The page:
Or "Melbun" as they like to call it. This is over a month overdue but this is finally a blog post on Melbourne. We both packed our bags and moved over to Melbourne, Australia in August this year as we both had that itch to see the world from another perspective. Vancouver is a place I will ALWAYS, proudly call my home but when you get a chance to move and live in the city that has been named the world’s most liveable city for three years in a row, you take that chance. It helps that everyone that I have ever met from Australia seem to be such down to earth, cool people too. We heard a lot about Melbourne before we moved over here, the most paramount of here say being that the food and coffee is out of this world. Having been here for over a month, it’s safe to say they were right about that. We have really enjoyed this city so far but some of the highlights has to be the following:
D E G U S T A T I O N
This city is well known and rightfully so, for its food, wine, and coffee. Being so multicultural, Melbourne is a city where you can find food from cultures all over the world. The Asian food here is actually better than what I had in Vancouver and that is saying a lot. Australia is also home to some of the best big red wine regions in the world. Being a big and bold red wine drinker, I have loved the varietals of shiraz’s and blends that I have had the opportunity of trying. The best thing though? Being able to buy a very, very decent bottle of shiraz for about $15 (back home in Vancouver, you’d have to be really looking to get something good for under $20-25 after tax). As for coffee… well I think that’s self-explanatory given the only two posts I have made about Australia thus far have been of coffee shops that I have visited (and I still have about 3 – 4 more places that I have yet to blog about). The only danger related to food in this city is the risk of being overly self-indulgent.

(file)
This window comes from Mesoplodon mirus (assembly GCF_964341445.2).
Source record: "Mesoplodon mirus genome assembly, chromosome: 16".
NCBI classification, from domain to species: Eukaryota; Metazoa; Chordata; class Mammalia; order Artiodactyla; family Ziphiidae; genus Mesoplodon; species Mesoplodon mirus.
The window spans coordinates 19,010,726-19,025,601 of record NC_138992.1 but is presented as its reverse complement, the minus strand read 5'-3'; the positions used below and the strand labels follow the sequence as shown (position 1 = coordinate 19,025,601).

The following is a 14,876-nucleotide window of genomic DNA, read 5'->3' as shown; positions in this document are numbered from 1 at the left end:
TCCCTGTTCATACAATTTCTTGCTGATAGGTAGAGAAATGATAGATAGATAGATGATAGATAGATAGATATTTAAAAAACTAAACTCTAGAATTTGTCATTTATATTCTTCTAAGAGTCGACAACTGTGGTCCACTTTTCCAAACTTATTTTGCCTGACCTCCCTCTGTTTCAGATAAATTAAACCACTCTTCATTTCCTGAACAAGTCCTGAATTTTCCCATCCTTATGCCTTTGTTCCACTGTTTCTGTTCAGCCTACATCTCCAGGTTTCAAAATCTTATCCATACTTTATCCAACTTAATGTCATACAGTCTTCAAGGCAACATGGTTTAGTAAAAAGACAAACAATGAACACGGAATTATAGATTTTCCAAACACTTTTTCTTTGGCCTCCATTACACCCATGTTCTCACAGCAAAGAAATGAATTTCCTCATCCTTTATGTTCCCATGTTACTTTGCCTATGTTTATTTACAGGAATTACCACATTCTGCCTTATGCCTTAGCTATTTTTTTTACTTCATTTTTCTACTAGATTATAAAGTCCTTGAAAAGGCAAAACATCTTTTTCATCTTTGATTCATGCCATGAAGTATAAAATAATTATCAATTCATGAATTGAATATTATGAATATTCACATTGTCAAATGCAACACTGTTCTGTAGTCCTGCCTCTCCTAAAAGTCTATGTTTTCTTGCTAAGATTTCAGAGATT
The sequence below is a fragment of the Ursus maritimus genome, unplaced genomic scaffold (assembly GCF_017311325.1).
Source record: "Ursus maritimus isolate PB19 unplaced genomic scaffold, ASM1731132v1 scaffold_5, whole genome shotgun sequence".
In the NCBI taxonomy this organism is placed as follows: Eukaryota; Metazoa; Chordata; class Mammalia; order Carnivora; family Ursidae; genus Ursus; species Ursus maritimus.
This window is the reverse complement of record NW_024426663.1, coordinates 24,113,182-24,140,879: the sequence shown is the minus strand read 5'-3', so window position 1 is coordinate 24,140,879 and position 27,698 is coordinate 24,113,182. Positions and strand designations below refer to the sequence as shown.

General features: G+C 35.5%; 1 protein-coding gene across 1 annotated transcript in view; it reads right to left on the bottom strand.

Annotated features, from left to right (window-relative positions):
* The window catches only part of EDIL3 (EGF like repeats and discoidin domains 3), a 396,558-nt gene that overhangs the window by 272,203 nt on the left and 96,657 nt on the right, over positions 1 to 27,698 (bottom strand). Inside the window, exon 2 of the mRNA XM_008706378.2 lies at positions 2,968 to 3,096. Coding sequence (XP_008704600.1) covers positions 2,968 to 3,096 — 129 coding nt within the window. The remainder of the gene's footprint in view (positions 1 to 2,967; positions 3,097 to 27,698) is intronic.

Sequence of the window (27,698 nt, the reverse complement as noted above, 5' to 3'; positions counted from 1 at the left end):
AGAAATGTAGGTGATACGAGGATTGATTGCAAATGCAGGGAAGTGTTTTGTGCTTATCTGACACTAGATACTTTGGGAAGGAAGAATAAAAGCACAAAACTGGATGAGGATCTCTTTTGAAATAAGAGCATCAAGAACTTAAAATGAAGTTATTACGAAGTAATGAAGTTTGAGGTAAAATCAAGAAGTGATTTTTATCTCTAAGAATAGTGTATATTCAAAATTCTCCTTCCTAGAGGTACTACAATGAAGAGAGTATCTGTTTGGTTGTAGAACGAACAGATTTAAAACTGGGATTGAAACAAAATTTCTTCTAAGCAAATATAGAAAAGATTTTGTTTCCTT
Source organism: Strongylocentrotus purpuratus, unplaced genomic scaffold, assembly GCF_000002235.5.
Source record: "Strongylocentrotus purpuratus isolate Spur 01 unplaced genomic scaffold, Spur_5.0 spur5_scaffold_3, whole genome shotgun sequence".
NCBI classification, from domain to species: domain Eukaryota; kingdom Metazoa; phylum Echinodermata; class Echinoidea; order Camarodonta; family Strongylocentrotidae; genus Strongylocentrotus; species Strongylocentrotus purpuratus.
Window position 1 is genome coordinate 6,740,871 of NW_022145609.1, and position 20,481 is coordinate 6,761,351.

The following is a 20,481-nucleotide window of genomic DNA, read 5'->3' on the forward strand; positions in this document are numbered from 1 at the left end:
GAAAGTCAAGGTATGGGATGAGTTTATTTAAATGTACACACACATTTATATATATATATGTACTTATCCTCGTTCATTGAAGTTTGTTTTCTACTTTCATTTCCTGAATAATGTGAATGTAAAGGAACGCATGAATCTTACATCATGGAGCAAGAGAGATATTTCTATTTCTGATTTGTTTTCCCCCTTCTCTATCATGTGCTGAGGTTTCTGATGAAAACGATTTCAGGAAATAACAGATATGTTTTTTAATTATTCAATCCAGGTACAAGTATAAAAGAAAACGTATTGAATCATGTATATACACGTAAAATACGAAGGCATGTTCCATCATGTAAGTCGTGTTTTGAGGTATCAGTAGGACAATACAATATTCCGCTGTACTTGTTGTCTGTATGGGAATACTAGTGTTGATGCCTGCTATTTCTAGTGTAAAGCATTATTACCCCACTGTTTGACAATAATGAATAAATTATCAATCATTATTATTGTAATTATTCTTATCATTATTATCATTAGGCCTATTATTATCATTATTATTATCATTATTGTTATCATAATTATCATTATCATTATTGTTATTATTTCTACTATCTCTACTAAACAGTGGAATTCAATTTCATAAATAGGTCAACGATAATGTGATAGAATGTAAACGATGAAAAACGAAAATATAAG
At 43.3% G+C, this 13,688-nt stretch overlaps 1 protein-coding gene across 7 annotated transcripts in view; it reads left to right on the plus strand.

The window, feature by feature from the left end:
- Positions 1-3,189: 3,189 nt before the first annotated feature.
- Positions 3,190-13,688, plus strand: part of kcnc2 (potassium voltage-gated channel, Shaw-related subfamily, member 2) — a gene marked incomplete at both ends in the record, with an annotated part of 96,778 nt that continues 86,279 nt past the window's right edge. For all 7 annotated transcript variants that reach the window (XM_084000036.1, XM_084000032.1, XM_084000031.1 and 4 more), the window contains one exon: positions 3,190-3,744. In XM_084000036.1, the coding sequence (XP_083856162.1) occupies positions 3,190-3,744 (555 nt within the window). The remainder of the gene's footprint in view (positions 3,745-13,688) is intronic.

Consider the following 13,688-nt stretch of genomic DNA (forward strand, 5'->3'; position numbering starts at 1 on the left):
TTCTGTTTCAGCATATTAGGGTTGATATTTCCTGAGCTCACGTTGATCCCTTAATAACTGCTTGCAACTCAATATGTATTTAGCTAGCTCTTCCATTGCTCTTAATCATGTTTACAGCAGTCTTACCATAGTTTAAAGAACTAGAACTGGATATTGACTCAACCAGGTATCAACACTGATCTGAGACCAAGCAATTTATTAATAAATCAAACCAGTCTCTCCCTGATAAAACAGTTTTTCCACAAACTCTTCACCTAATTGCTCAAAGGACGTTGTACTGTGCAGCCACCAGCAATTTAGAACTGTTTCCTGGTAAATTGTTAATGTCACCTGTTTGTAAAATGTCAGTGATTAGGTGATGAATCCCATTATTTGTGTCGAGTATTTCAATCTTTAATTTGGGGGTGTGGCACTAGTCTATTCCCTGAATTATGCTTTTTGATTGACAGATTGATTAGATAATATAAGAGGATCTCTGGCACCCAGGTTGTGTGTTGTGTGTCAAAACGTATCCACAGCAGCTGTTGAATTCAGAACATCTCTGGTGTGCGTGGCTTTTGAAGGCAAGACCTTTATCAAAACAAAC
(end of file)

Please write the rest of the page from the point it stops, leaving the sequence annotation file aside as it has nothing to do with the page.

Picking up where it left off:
C R E A T I V I T Y
Melbourne is a place where artistic perspectives are appreciated. At least that is my impression upon exploring the city. From Hosier Lane to the quirky decors of the restaurants and coffee shops that we have been to, you get the distinct feeling that being different here is a good thing. It is a stark difference from most of North America where, while some appreciate the quirky and the new, most prefer to be comfortable and roam to the nearest Starbucks or Tim Hortons. I guess one way of describing it is… most places look roughly similar in North America, not so much for Melbourne. Some examples of what I am talking about can be seen in any of the multitudes of coffee shops in town. From broken down old chairs that date back to my elementary school days to wooden chairs hanging off the ceiling for décor, to exposed brick and concrete, the one word to describe the designs that we have seen here is, unique. And you know that feeling you get when you find a good hangout/bar/restaurant in a hole in the wall or an unassuming place that no one else knows about? Well, the best restaurants, bars, and coffee shops are all in laneways (narrow alley ways with cobblestone) and not on main roads. I still love my home all the same but it goes to show that we have a long ways to go in being unique and different.
S U M M A R Y
There is a lot to like about this city and I’m sure I haven’t seen all of it. We look forward to spending a little bit of time here. Who knows, we may like it so much we could stay here for 5-10-15 years. At the end of the day we’re just going to enjoy this and make the most of the opportunity to live here.